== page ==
Warning: I’m about to get Zen on your asses. You’ve been warned.
As writers, we’re hardwired for telling stories. It is the greatest gift as well as the great burden of this writing life.
You already know it’s a gift or you wouldn’t keep doing it. You’ve already experienced the heady rush of writing a really great sentence and the adrenaline high of seeing a rough idea blossom into a gorgeous story. You crave those moments when you get lost in your story–when time loses meaning and suddenly you feel connected to something larger than yourself. Your non-writing friends may smile and nod politely when you wax eloquently about these moments, but they’ll never really understand unless, they too, have discovered their own life’s passion.
We know stories are a gift we give ourselves before we ever share them with the world.
But sometimes it’s hard to acknowledge that stories can also hurt us.
Sometimes, when I’ve been inside my writing cave alone too long and I haven’t heard from my agent or editor, I imagine that they are at lunch cackling over what a hack I am. Or they’re shaking their heads and bemoaning how I once showed such potential but boy did I disappoint them. I mutter to myself and shove chocolate in my face and I hate the book I’m writing because they’re right–I am a hack. I’ve peaked. There’s nothing left for me.
Then the next day I’ll get a really nice email from my agent or my editor and everything is fine. They’ve been busy with other clients. I’m not–shockingly–the center of their world, but that doesn’t mean a damned thing about my worth as a human or a writer. Of course it doesn’t. The rational me knows this. But my imagination isn’t rational.
The lesson? Because we write fiction, we are experts in finding worst case scenarios and embellishing them. This is a problem when we use those powers for evil in our own lives.
But there are other ways stories can hurt us.
For more than a year, I’ve been practicing yoga. I’ve been blessed with a really wonderful teacher who has also become my friend. She teaches yoga teachers, so she knows her stuff. At some point in the past year, she said something about not grasping too tightly to our own stories. I’ve thought about what that meant for a while now. It’s not easy to practice contentment with not being in control, but I’m trying.
In Buddhism, there’s a lot of discussion about grasping versus releasing. Our problem is that we believe we have control, so we grasp tightly to preconceived ideas about how things should be or how we want them to be. Reconciling reality against what we imagine reality should be is the source of a lot of pain in the world.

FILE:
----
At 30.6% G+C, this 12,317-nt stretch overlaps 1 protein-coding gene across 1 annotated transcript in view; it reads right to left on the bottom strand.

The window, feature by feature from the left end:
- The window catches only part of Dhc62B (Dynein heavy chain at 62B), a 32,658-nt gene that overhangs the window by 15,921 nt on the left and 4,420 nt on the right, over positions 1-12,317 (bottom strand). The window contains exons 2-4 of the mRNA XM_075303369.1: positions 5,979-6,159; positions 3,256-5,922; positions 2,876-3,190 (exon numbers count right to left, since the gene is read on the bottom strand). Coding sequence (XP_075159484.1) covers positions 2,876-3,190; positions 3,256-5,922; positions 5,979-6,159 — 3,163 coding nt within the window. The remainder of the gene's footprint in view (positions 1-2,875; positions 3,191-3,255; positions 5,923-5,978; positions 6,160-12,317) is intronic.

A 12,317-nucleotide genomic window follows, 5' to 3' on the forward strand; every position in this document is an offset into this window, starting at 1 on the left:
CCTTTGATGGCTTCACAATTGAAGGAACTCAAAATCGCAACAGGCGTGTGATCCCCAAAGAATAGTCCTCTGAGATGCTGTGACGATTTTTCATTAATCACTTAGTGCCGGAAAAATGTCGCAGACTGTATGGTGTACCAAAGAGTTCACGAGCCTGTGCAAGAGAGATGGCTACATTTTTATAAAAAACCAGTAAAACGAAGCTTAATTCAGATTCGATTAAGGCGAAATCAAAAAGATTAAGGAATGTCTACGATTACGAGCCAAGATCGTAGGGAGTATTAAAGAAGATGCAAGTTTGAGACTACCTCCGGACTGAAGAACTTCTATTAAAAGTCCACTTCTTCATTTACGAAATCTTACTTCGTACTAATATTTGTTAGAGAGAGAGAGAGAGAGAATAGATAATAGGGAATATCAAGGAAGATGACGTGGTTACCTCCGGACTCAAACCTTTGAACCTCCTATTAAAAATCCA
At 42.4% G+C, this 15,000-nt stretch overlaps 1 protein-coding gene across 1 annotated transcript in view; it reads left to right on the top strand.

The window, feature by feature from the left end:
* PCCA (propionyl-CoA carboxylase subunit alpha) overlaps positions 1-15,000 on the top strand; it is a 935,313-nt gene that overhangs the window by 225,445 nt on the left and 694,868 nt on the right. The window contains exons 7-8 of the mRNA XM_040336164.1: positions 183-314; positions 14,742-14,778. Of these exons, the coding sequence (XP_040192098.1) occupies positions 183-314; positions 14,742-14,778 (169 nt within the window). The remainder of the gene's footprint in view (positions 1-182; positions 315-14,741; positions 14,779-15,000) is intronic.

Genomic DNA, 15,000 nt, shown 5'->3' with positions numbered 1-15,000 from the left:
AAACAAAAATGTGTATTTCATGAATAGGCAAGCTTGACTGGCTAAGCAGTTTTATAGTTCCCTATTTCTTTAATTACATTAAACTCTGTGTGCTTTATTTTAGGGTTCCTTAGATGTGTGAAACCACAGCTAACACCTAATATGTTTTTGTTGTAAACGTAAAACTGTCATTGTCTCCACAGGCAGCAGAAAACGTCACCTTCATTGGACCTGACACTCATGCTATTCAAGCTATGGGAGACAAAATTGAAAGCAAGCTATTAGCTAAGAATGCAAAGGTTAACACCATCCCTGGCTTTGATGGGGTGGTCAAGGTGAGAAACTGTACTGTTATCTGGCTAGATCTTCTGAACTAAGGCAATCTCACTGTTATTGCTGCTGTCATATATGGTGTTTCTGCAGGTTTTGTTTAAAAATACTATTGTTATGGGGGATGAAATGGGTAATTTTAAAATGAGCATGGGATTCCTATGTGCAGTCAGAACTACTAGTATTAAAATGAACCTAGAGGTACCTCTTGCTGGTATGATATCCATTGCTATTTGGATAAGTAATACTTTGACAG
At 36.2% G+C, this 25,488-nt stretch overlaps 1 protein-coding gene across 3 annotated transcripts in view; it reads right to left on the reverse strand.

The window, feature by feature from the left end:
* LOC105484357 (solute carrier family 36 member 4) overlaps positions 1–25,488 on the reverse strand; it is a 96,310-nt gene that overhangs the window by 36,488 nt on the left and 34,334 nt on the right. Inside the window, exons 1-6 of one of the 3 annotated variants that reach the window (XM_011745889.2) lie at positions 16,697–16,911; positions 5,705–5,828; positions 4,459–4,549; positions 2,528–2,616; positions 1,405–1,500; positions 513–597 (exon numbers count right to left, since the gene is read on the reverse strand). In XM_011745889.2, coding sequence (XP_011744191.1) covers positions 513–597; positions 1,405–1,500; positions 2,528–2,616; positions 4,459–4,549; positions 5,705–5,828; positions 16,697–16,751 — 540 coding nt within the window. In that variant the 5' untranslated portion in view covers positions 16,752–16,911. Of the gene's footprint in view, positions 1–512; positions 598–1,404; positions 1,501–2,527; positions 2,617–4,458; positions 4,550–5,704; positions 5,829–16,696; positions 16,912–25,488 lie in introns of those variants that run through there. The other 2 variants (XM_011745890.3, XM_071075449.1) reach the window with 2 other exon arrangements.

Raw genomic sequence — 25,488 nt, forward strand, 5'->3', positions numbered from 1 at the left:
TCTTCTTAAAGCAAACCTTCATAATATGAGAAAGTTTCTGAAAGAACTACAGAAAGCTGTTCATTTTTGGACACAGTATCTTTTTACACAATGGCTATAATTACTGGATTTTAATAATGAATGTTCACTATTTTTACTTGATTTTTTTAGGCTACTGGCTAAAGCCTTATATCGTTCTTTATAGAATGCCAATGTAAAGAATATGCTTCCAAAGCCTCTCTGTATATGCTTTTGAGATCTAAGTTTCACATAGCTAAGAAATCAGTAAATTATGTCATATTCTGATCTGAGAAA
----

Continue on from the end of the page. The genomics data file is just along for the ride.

Okay, look, I understand that invoking Buddhism and yoga might have lost some of you, but stick with me a minute because this is important.
We create stories about how our Writer Story must go. We plot out elaborate sequences and world build and self-myhtologize to the point where our expectations are so out of whack that the only possible outcome is disappointment.
The stories we tell ourselves about how this career should look keep us from loving it, and sometimes those stories even make us hate the thing we love: writing.
The thing I want you to take away from this post is that maybe the reality of your writing life could be even better than the writing life you want. Maybe if you stopped grasping so hard for the outcome you want, you’d find the one you need–the deep need that brought you to the page in the first place.
You can either be a rock rooted in the creekbed, trying in vain to redirect the flow of water around you and resenting the rocks further downstream. Or you can be the water, flowing over and around the rocks on a glorious adventure toward who knows where.
I’ve seen fame and success destroy people. I’ve seen disappointment chase talented people away from writing altogether. What I’m saying is, writing can be a journey that challenges and changes you for the better or a soul-crushing struggle toward a golden city you may never reach (and even if you did reach it, chances are, you wouldn’t find happiness there). I’m not against success by any means, but I also have been in this business long enough to know that the truest rewards of writing are not tied to outcomes. Instead they are tied to the process of writing and the growth we gain from seeking truth through our stories.
Stop worshiping your own mythology. Let go of your story about who you should be. Start being present on the journey. May it take you someplace amazing.